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Suspension Links Guides

Finding the Right Suspension Links

When off-road vehicle enthusiasts talk about suspension links, they talk about strength. Suspension links are important parts of the link suspension as they hold the axle and pinion in place in a triangle. The materials used in suspension links should be able to withstand tension and pressure to maintain its shape. So if you are decided to turn your car into an off-road monster, then you should lift your car to make it appear massive. How would you choose the right suspension links for your vehicle is not easy to decide, but we advice that you design it with strength and safety in mind.

Material type

  • Drawn-over-mandrel tubing. This material is most commonly used for suspension links. Known for its weld integrity and surface finish, a DOM is made from cold-drawn, electrical-resistance-welded tube that is drawn through a die and over a mandrel. Despite its strength, this material is affordable and is readily available in most areas. Its yield strength is 50,000psi, and its ultimate strength is 60,000psi.
  • Aluminum. The 7075-T6 aluminum grade is the most suitable and accessible material for suspension links, if you choose this material. This type is used mostly in aircrafts due to its light weight despite its high strength. It is lighter than DOM, and has greater yield strength. It is more flexible, however, than the DOM making it more prone to bending or breakage. Still, it goes back to its original shape after bending. This material's yield strength is 73,000psi, while its ultimate strength is 83,000psi.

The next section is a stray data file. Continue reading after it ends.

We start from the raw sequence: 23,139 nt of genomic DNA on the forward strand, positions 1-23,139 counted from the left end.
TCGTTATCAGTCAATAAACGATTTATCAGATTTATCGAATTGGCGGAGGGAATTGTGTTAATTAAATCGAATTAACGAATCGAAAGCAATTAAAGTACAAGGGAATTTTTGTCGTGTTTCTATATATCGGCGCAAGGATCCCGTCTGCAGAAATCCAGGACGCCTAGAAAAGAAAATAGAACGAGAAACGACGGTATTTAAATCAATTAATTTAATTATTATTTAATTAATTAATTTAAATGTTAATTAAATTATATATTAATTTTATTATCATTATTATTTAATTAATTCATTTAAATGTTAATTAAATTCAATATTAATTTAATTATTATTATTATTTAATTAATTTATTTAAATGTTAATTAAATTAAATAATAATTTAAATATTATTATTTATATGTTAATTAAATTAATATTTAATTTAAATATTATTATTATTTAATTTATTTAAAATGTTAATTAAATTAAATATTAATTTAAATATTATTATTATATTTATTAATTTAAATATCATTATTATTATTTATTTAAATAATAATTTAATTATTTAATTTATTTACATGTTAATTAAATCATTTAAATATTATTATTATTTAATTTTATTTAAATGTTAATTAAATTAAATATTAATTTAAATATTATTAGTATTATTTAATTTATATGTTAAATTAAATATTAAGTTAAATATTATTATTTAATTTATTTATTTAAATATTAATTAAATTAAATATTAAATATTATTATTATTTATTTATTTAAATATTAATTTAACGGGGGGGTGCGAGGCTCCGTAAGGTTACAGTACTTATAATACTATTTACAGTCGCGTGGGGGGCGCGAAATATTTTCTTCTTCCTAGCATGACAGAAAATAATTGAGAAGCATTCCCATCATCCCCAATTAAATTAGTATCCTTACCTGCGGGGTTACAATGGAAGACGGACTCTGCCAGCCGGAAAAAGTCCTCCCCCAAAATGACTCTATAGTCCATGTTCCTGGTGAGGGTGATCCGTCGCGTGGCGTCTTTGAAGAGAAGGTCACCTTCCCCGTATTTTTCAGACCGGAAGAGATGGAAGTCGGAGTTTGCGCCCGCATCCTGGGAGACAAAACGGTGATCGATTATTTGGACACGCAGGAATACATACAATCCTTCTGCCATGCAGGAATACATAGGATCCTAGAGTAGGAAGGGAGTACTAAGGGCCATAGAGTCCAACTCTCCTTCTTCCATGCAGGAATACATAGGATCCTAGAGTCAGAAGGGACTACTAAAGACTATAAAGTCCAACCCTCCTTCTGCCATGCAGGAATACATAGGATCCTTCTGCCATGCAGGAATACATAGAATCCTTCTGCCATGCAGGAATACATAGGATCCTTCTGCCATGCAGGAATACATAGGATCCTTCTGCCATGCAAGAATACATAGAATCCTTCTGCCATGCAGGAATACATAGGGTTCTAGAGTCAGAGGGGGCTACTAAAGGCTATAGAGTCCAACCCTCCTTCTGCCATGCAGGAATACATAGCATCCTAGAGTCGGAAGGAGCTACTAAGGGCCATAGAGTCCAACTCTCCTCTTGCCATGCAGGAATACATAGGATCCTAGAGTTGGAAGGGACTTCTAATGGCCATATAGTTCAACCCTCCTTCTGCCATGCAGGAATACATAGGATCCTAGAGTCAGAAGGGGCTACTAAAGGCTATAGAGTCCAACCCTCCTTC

• Chromoly. This type of tubing may offer the highest strength among the three types, but it also requires machining and welding for it to achieve its ultimate capacity. With this material, you can get a thin but stronger support for your suspension links. Its quenched and tempered version at 1000F has a whopping 170,000psi of ultimate strength, and 156,000psi of yield strength. Its normalized type, however, still has an ultimate strength of 97,000psi, and yield strength of 63,000psi.

Things to consider

  • Fitting Make sure that the suspension links that you are buying are made for your car's make, model, and year. This is the first step to assuring your safety, since these links are supposed to fit perfectly on your vehicle to support it, and not breakdown.
  • Warranty. This is important, especially when you purchase an aluminum-type of suspension links. In case the material breaks down, you can have it replaced, or you can get your money back.
  • Price. There are several suspension links to choose from, but you should be wary about the price. Some links are sold individually, while some can be purchased by set. Buying in sets is always cheaper than buying per piece, and you are also assured that each piece is compatible to the others.

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